House prices, not wages, is the bigger issue

Letters, Australian Financial Review  15 January 2014  p33
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   Peter Pitt (“High wages force companies to consider offshore options”, AFR January 10) suggests that a lower minimum wage will improve employment retention in Australia. The lower wage countries he uses to support his point include the United States, United Kingdom, New Zealand and Japan.

   Of these, only Japan actually has a lower official unemployment rate than Australia. However, Japan uses a narrower definition of unemployment, has a lower participation rate and has around one-sixth of its population living below the poverty line. Given that Australia has some of the most unaffordable housing in the world, fuelled by exorbitant land prices, lower minimum wages are a certain recipe for increasing homelessness and the numbers of working poor.

   Australian wages are not too high. Rather, it is the exorbitant price of all types of land that is the real enemy of employment and progress. This problem is perpetuated by a taxation system that punishes effort and rewards unproductive speculation. Australia can increase employment and wages to their full and natural levels by freeing the labour market of land monopoly and other unjust privileges that block fair access to work opportunities. This can be achieved by removing taxes off the backs of wealth producers and returning the unimproved site value of land to the Australian people via the Treasury.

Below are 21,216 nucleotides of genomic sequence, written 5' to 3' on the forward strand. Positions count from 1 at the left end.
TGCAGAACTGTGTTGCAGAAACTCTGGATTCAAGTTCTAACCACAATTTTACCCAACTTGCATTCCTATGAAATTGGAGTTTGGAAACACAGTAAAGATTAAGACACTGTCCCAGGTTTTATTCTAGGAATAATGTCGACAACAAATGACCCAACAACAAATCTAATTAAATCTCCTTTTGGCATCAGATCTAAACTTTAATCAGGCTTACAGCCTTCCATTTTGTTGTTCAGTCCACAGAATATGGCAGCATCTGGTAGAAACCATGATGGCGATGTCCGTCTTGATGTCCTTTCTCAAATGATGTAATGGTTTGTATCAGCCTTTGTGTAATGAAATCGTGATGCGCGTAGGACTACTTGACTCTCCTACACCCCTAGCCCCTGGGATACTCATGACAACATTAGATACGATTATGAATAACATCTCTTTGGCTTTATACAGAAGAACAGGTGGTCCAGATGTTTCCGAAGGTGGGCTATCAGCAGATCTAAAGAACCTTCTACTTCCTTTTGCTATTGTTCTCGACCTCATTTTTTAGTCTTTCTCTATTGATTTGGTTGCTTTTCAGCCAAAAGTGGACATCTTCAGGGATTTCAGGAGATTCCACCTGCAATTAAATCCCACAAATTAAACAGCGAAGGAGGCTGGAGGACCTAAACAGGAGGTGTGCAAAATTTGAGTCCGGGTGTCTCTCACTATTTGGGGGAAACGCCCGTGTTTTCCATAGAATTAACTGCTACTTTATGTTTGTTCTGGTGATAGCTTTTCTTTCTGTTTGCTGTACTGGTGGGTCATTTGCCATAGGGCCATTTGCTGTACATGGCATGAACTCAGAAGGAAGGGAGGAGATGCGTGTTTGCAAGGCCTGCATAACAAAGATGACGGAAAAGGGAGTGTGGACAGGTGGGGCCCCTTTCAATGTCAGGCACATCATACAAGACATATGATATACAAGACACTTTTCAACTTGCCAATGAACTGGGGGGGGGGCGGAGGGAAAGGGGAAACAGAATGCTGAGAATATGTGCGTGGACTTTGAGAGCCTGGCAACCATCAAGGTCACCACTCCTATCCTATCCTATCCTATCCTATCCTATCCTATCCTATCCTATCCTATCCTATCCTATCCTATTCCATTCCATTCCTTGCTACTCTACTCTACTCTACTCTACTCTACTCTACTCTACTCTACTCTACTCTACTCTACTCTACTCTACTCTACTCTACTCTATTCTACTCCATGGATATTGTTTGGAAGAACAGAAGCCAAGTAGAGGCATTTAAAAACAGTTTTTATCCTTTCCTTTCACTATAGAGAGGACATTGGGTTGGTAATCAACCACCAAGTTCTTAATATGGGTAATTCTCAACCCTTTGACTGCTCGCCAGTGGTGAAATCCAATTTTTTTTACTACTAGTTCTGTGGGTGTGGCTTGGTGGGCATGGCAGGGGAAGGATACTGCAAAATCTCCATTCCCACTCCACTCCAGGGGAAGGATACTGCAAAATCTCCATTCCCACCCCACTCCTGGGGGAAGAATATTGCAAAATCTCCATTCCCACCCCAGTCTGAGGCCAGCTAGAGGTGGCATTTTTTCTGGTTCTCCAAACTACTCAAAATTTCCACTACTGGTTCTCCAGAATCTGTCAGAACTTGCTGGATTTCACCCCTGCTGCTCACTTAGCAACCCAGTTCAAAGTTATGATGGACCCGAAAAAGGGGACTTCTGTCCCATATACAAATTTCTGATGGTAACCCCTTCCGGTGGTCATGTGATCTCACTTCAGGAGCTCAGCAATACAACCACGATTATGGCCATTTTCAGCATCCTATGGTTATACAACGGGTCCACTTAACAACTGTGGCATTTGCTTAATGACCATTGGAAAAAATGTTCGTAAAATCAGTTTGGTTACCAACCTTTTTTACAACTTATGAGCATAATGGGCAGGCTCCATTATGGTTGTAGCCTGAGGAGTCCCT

Ronald E Johnson Association for Good Government Canberra, ACT


1 Comment

  1. THEO16-01-2014

    I totally agree land prices are the cause of all evil when it comes to land and house prices. Peter Pitt sounds like he represents interest groups. that pay for his opinion and to talk negatively about everything except the groups he represents interests while deliberately ignoring the real reasons for the high cost of living in Australia. Seriously Is he legally blind? or is he challenged in some way? What incompetent, uneducated reasoning and deductions he has come to. Sounds like this person has never lacked anything in his life and must come from an affluent background which makes him oblivious to the real world and how the average Australian struggles through life. His arguments is an insult to most Australians. If Peter Pitt is an Australian , as the article does not specify, finds wages too high in Australia then maybe he should set an example and lower his salary and all other sources of income first and especially should be the first to leave if he finds Australia too expensive for his taste instead of making hypocritically immature for his education and age statements that are so full of it. I for one will not miss him

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